26 Oct 2020
A Victorian nurse has been reprimanded and had education and mentoring conditions imposed on his registration after being found to have engaged in professional misconduct.
On 8 March 2019, the Nursing and Midwifery Board of Australia (the Board) referred Mr Christopher Welsh, a registered nurse, to the Victorian Civil and Administrative Tribunal (VCAT) alleging he engaged in professional misconduct.
The Board alleged that on 11-12 August 2017 at the Alfred Hospital, Mr Welsh transgressed the boundaries of the nurse/patient relationship by engaging in sexualised communications with his patient, Mr ND, and making comments of a personal nature unrelated to clinical care. It was further alleged that following Mr ND’s discharge on 12 August 2017, Mr Welsh became friends with Mr ND on Facebook and engaged in sexually explicit conversation with Mr ND via Facebook Messenger.
The first stage of the proceedings was heard on 28-29 November 2019. VCAT was satisfied that Mr Welsh had engaged in the Messenger Conversation with Mr ND following his discharge from hospital. Mr Welsh did not dispute this allegation. VCAT, however, was not satisfied on the evidence presented that the alleged conduct at the hospital occurred.
The second stage of the proceedings was heard on 19 June 2020 around the Messenger Conversation and the characterisation of Mr Welsh’ conduct. VCAT made its findings on 2 July 2020.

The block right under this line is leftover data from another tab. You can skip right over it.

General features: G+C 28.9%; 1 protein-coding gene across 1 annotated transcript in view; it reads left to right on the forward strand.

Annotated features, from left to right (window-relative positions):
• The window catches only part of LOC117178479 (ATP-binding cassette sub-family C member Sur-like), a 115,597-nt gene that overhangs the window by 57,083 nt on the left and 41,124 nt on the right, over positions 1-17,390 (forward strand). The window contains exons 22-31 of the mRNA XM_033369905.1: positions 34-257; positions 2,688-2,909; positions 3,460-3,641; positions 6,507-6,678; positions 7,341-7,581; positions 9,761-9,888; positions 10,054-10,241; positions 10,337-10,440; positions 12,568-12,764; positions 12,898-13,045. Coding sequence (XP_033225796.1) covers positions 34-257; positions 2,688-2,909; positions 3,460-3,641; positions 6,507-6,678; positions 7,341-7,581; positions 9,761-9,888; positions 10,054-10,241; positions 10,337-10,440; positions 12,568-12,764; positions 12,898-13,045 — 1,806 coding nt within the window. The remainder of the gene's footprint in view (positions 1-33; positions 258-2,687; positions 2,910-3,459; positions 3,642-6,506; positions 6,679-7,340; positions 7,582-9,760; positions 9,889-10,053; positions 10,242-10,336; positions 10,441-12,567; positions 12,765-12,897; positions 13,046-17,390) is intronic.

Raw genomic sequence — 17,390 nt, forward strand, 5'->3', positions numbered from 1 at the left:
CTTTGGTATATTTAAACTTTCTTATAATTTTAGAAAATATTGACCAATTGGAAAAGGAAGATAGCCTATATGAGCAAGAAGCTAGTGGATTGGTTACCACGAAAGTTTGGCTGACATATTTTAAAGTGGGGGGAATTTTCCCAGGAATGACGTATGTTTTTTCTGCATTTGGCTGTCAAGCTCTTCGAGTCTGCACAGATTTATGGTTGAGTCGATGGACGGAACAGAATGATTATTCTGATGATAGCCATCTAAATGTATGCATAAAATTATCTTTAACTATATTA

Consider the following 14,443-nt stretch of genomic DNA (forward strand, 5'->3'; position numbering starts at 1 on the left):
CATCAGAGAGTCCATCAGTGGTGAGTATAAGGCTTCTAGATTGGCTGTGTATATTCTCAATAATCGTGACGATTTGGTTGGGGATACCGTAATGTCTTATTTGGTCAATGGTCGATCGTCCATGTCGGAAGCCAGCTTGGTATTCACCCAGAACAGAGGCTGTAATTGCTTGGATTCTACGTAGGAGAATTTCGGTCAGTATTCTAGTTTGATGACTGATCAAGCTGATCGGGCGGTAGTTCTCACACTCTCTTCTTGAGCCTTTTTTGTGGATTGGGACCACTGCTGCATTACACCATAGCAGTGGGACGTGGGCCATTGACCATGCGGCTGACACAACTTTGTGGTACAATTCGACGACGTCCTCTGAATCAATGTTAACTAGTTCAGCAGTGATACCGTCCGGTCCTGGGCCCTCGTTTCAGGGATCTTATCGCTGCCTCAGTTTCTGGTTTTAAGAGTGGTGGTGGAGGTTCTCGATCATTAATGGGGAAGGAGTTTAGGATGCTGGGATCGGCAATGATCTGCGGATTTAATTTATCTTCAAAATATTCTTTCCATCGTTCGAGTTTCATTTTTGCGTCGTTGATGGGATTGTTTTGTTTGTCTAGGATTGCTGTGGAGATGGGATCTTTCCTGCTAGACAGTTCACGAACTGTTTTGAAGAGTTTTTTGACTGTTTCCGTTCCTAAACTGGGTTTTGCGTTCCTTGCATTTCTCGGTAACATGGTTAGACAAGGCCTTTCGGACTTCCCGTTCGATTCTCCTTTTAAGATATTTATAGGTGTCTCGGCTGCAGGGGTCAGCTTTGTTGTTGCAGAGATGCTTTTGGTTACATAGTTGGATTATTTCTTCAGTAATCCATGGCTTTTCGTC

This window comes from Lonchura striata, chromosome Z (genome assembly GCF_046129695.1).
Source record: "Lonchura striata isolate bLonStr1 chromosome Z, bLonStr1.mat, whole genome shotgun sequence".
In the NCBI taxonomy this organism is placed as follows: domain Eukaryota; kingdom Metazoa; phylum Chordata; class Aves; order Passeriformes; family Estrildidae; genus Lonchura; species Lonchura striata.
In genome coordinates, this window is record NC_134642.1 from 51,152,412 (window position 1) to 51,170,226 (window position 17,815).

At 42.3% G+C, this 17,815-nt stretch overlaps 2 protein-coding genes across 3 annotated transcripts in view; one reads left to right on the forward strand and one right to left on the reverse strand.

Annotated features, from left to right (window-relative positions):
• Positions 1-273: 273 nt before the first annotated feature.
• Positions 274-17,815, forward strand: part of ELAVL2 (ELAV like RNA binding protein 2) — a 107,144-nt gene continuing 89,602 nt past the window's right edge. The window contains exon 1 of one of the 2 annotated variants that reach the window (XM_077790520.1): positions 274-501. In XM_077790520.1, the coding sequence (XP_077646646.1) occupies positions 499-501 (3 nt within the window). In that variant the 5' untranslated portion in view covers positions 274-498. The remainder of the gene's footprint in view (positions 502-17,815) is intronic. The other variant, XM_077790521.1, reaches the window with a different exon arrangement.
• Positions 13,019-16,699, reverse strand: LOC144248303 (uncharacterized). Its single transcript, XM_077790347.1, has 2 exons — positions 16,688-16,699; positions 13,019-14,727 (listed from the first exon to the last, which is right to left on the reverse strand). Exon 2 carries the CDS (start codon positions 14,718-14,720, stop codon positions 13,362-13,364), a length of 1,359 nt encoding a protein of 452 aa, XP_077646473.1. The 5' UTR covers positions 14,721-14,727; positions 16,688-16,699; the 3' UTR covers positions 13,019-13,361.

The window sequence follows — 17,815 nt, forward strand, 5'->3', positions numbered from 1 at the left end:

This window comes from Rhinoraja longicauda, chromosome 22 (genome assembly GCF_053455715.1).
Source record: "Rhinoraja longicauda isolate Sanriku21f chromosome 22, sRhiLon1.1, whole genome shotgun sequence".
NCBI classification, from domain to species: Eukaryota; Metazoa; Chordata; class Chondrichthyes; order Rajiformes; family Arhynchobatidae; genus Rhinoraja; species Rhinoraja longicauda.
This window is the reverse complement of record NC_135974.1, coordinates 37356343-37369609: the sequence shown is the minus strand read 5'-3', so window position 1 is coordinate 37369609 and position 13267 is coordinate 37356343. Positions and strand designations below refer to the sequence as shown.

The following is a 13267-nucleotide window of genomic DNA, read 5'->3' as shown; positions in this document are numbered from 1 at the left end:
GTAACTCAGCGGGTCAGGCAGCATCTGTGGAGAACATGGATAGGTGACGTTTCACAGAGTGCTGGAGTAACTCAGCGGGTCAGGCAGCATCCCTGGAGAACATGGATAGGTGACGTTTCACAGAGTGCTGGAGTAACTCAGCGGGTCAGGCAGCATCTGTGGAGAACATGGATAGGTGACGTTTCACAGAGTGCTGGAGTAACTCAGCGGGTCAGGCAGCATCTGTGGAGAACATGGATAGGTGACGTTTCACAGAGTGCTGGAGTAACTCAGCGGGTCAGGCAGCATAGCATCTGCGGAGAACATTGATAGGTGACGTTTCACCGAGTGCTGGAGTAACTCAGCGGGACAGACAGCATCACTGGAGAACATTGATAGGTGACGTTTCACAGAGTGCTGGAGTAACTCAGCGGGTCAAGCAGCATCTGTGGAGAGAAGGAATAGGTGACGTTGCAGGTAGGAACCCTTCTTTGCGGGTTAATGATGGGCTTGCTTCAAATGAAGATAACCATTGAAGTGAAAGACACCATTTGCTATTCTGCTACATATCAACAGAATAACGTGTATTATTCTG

VCAT found that Mr Welsh’s participation in the Messenger Conversation was conduct substantially below the standard reasonably expected of a nurse of an equivalent level of training or experience and amounted to professional misconduct. The Messenger Conversation was a significant breach of the Code of Conduct and the requirement to maintain professional boundaries between nurse and patient.
VCAT found that despite the limited nature of the interactions between Mr Welsh and Mr ND, ‘the nature and extent of the power imbalance between Mr Welsh and Mr ND makes the conduct of Mr Welsh in the Messenger Conversation ‘deserving of more than passing censure’.
“This case is yet another illustration of the dangers for health practitioners using modern and informal technologies to engage in communications with patients.”
The Board sought a suspension of one to three months. VCAT held a period of suspension was not necessary or appropriate, noting there was no suggestion of Mr Welsh engaging in similar behaviour before or since; he had continued to work for three years without incident; had strong referee support; and had contributed to the public good through volunteer work. VCAT held that a reprimand was necessary. noting that ‘a reprimand is a strong form of censure, not just a ‘slap on the wrist’, and that “the tribunal must denounce such conduct and send a clear message to the nursing profession that it will not be tolerated.”
VCAT also imposed conditions on Mr Welsh’s registration relating to education and mentoring, to be reviewed after 14 months. VCAT’s decisions in this matter on 24 December 2019 and 2 July 2020 are published on the Austlii website.